Local farmer Ibrahim Mohamedou waters his plants with a watering can at an IFAD-supported nursery, part of an anti-desertification programme near the village of Zabon Mousso. Ibrahim, who has been working on nursery projects such as this one for over ten years, says of his work: 'I am always encouraged to continue this work when I see my trees growing big. When people don't look after them it makes me very angry'.

Participatory methods to help farmers adapt to climate change

Photo credit: SciDevNet

Local farmer Ibrahim Mohamedou waters his plants with a watering can at an IFAD-supported nursery, part of an anti-desertification programme near the village of Zabon Mousso. Ibrahim, who has been working on nursery projects such as this one for over ten years, says of his work: ‘I am always encouraged to continue this work when I see my trees growing big. When people don’t look after them it makes me very angry’.

Project initiated to build resilient farming systems

by Samuel Hinneh

“The CGIAR system through the [Research Program on] CCAFS is willing through these kind of projects to generate the scientific knowledge and evidence about agricultural options that can work well in West Africa.” Jules Bayala, World Agroforestry Centre (ICRAF)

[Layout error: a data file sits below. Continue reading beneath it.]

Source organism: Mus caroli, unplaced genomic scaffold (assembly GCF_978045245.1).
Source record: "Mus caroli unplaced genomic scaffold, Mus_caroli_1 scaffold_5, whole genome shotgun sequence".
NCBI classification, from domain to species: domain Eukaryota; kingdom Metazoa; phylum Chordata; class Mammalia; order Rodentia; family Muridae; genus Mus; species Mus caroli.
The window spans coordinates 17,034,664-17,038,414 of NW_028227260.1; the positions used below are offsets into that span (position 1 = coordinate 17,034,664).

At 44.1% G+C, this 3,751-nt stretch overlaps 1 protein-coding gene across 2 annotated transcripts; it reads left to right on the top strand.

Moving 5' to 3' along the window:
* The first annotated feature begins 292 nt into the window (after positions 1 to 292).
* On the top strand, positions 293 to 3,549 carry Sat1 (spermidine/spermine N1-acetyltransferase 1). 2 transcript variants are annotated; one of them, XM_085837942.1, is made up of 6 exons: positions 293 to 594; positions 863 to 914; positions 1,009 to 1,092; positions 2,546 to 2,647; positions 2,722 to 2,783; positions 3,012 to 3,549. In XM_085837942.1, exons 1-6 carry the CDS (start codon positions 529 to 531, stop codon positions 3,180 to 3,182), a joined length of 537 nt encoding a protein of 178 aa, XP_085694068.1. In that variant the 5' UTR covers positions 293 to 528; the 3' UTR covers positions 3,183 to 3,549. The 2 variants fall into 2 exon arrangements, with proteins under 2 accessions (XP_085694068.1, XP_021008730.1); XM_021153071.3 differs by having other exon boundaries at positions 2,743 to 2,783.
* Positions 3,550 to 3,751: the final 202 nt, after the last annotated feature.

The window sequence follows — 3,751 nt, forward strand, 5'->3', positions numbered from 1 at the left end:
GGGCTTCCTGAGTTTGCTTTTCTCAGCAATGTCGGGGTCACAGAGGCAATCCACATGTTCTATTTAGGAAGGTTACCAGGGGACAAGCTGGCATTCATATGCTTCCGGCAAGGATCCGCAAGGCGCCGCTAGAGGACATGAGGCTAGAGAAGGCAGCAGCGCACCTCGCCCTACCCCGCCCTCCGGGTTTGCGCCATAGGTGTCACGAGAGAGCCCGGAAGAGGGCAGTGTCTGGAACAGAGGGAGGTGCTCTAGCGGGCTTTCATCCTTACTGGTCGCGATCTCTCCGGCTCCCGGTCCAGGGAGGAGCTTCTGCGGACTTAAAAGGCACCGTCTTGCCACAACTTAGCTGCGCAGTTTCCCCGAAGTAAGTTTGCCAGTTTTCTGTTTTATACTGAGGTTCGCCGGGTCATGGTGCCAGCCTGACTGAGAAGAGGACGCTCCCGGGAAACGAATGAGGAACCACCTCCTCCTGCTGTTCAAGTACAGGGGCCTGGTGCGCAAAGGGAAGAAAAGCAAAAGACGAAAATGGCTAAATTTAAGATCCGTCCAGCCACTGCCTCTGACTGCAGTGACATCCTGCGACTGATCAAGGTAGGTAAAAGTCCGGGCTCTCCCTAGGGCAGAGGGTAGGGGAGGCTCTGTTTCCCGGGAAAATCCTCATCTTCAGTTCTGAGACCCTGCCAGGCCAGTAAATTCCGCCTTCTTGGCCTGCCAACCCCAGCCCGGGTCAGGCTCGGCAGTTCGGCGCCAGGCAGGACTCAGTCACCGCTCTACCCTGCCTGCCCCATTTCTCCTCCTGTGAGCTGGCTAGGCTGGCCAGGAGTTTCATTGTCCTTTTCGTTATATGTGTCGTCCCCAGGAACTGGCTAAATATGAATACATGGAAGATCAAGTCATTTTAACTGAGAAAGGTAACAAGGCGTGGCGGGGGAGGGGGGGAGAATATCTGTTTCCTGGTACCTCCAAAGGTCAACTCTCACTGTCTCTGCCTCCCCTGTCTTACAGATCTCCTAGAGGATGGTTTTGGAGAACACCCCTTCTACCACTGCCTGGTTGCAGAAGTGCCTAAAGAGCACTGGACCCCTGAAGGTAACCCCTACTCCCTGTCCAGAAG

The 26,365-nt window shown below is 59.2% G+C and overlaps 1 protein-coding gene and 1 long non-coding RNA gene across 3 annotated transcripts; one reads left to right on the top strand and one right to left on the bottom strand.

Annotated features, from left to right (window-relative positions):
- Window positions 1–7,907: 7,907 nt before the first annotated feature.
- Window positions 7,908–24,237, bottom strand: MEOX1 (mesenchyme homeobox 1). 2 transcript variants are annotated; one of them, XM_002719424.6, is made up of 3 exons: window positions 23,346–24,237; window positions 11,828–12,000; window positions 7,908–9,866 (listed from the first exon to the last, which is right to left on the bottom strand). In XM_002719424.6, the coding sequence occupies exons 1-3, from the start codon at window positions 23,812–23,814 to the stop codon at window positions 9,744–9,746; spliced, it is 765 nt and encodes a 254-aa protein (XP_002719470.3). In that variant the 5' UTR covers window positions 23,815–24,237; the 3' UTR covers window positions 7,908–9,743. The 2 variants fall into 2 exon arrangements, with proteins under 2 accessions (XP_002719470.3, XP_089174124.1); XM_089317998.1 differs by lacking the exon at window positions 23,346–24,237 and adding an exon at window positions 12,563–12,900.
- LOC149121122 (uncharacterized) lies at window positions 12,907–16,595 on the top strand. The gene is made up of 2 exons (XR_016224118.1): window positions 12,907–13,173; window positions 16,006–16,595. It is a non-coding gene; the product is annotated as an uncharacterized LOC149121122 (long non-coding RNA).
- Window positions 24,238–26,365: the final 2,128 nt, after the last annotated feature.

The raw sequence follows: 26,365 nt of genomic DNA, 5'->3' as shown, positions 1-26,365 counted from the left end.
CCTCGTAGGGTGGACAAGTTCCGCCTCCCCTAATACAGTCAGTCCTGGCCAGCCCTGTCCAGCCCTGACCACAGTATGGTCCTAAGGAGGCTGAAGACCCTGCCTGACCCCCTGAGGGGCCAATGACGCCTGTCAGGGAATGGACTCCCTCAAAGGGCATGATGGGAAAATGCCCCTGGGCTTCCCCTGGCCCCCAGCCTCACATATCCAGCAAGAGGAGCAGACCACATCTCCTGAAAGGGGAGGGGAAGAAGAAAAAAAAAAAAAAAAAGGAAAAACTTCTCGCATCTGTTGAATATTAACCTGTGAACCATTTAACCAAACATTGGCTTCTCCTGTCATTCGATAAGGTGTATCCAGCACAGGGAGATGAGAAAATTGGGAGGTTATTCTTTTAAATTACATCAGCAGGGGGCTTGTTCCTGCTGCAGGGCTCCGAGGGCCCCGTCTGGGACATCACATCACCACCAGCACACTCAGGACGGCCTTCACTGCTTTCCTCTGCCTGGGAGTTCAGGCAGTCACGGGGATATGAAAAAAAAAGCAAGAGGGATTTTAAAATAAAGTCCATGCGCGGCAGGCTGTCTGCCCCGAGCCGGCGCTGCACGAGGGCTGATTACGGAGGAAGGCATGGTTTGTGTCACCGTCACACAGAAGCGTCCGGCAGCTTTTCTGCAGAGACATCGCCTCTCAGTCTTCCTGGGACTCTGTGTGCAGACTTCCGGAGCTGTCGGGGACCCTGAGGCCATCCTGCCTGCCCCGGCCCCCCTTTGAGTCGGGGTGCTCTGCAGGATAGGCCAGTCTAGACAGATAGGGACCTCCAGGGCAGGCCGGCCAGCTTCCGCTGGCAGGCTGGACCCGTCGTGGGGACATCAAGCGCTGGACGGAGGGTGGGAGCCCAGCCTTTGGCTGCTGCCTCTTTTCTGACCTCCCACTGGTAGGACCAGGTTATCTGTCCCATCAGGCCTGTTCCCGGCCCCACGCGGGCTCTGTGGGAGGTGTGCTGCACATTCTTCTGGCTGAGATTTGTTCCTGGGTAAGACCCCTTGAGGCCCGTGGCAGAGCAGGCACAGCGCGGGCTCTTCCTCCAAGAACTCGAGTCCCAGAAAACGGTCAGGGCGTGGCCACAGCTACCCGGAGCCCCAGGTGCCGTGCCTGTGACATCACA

Speed read

  • The project is being implemented in Burkina Faso, Ghana, Niger and Senegal
  • It aims to use participatory methods to help farmers adapt to climate change
  • An expert suggests a need for including fish culture and rural poultry farming

A large-scale project that seeks to help smallholders adapt toclimate change by practising agricultural systems that integrate tree planting, rearing of livestock and crop production has begun in West Africa.

The Building Resilient Agro-forestry Pastoral Systems through Participatory Action Research (BRAS-PAR) project aims to improve the understanding of farmers’ perceptions and demands by addressing barriers to technology adoption while taking into consideration genderand social differentiation.

Robert B. Zougmoré, who leads CGIAR’s Research Program on Climate Change, Agriculture and Food Security (CCAFS) in West Africa, says the project’s work plans include assessment of needs to build the capacity of stakeholders in adaptation planning.

Read the full article: SciDevNet

Published by

Willem Van Cotthem

Honorary Professor of Botany, University of Ghent (Belgium). Scientific Consultant for Desertification and Sustainable Development.